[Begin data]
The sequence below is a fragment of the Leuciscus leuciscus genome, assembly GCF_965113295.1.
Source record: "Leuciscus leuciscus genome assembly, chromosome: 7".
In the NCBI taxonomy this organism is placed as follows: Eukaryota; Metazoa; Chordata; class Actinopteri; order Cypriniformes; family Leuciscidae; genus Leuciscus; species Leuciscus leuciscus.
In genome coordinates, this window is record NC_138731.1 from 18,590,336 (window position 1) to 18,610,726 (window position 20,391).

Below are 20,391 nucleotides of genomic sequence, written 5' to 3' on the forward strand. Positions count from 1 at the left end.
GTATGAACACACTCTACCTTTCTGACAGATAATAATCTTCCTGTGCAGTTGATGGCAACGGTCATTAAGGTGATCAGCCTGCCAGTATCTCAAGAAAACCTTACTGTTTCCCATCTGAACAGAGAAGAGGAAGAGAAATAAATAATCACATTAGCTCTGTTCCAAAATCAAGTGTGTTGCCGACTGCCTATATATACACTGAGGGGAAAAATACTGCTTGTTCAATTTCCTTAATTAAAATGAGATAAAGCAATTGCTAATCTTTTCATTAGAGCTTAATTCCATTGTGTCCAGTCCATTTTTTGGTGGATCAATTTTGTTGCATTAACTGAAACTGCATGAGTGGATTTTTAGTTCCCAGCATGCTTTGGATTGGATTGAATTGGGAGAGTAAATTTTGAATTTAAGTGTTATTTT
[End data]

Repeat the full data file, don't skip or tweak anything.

The sequence below is a fragment of the Leuciscus leuciscus genome, assembly GCF_965113295.1.
Source record: "Leuciscus leuciscus genome assembly, chromosome: 7".
In the NCBI taxonomy this organism is placed as follows: Eukaryota; Metazoa; Chordata; class Actinopteri; order Cypriniformes; family Leuciscidae; genus Leuciscus; species Leuciscus leuciscus.
In genome coordinates, this window is record NC_138731.1 from 18,590,336 (window position 1) to 18,610,726 (window position 20,391).

Below are 20,391 nucleotides of genomic sequence, written 5' to 3' on the forward strand. Positions count from 1 at the left end.
GTATGAACACACTCTACCTTTCTGACAGATAATAATCTTCCTGTGCAGTTGATGGCAACGGTCATTAAGGTGATCAGCCTGCCAGTATCTCAAGAAAACCTTACTGTTTCCCATCTGAACAGAGAAGAGGAAGAGAAATAAATAATCACATTAGCTCTGTTCCAAAATCAAGTGTGTTGCCGACTGCCTATATATACACTGAGGGGAAAAATACTGCTTGTTCAATTTCCTTAATTAAAATGAGATAAAGCAATTGCTAATCTTTTCATTAGAGCTTAATTCCATTGTGTCCAGTCCATTTTTTGGTGGATCAATTTTGTTGCATTAACTGAAACTGCATGAGTGGATTTTTAGTTCCCAGCATGCTTTGGATTGGATTGAATTGGGAGAGTAAATTTTGAATTTAAGTGTTATTTT